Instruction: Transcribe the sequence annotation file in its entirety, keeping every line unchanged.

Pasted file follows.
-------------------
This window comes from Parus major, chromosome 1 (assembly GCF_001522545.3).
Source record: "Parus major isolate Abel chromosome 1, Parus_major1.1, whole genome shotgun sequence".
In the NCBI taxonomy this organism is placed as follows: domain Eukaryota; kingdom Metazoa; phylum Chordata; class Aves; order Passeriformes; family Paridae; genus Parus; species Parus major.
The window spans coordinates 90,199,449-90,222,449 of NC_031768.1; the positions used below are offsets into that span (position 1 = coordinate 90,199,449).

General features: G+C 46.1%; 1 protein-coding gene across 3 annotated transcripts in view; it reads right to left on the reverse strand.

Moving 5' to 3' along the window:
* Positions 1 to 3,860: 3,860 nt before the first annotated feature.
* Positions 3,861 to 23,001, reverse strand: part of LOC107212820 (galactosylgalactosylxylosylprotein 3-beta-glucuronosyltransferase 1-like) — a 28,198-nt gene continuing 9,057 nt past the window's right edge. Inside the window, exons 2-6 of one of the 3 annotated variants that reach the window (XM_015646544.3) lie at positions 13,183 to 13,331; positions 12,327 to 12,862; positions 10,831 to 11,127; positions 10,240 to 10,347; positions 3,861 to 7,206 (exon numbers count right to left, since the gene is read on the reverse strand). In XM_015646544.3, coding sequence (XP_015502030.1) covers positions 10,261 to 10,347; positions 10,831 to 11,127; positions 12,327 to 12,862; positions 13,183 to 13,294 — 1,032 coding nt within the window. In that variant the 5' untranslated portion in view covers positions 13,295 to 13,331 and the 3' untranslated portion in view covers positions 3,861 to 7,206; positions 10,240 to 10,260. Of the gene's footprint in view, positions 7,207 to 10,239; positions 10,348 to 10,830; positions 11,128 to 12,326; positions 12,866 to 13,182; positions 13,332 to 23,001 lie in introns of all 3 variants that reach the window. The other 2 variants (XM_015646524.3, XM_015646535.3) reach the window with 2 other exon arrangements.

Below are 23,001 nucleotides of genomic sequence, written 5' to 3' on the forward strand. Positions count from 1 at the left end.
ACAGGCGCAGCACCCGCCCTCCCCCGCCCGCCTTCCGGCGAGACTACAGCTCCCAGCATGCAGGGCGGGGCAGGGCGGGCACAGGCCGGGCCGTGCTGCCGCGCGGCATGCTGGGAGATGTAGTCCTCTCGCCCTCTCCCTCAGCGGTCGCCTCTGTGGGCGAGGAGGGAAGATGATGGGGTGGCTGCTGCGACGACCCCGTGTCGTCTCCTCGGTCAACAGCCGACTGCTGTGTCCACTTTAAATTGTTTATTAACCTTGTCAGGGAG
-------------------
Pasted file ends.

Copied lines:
This window comes from Parus major, chromosome 1 (assembly GCF_001522545.3).
Source record: "Parus major isolate Abel chromosome 1, Parus_major1.1, whole genome shotgun sequence".
In the NCBI taxonomy this organism is placed as follows: domain Eukaryota; kingdom Metazoa; phylum Chordata; class Aves; order Passeriformes; family Paridae; genus Parus; species Parus major.
The window spans coordinates 90,199,449-90,222,449 of NC_031768.1; the positions used below are offsets into that span (position 1 = coordinate 90,199,449).

General features: G+C 46.1%; 1 protein-coding gene across 3 annotated transcripts in view; it reads right to left on the reverse strand.

Moving 5' to 3' along the window:
* Positions 1 to 3,860: 3,860 nt before the first annotated feature.
* Positions 3,861 to 23,001, reverse strand: part of LOC107212820 (galactosylgalactosylxylosylprotein 3-beta-glucuronosyltransferase 1-like) — a 28,198-nt gene continuing 9,057 nt past the window's right edge. Inside the window, exons 2-6 of one of the 3 annotated variants that reach the window (XM_015646544.3) lie at positions 13,183 to 13,331; positions 12,327 to 12,862; positions 10,831 to 11,127; positions 10,240 to 10,347; positions 3,861 to 7,206 (exon numbers count right to left, since the gene is read on the reverse strand). In XM_015646544.3, coding sequence (XP_015502030.1) covers positions 10,261 to 10,347; positions 10,831 to 11,127; positions 12,327 to 12,862; positions 13,183 to 13,294 — 1,032 coding nt within the window. In that variant the 5' untranslated portion in view covers positions 13,295 to 13,331 and the 3' untranslated portion in view covers positions 3,861 to 7,206; positions 10,240 to 10,260. Of the gene's footprint in view, positions 7,207 to 10,239; positions 10,348 to 10,830; positions 11,128 to 12,326; positions 12,866 to 13,182; positions 13,332 to 23,001 lie in introns of all 3 variants that reach the window. The other 2 variants (XM_015646524.3, XM_015646535.3) reach the window with 2 other exon arrangements.

Below are 23,001 nucleotides of genomic sequence, written 5' to 3' on the forward strand. Positions count from 1 at the left end.
ACAGGCGCAGCACCCGCCCTCCCCCGCCCGCCTTCCGGCGAGACTACAGCTCCCAGCATGCAGGGCGGGGCAGGGCGGGCACAGGCCGGGCCGTGCTGCCGCGCGGCATGCTGGGAGATGTAGTCCTCTCGCCCTCTCCCTCAGCGGTCGCCTCTGTGGGCGAGGAGGGAAGATGATGGGGTGGCTGCTGCGACGACCCCGTGTCGTCTCCTCGGTCAACAGCCGACTGCTGTGTCCACTTTAAATTGTTTATTAACCTTGTCAGGGAG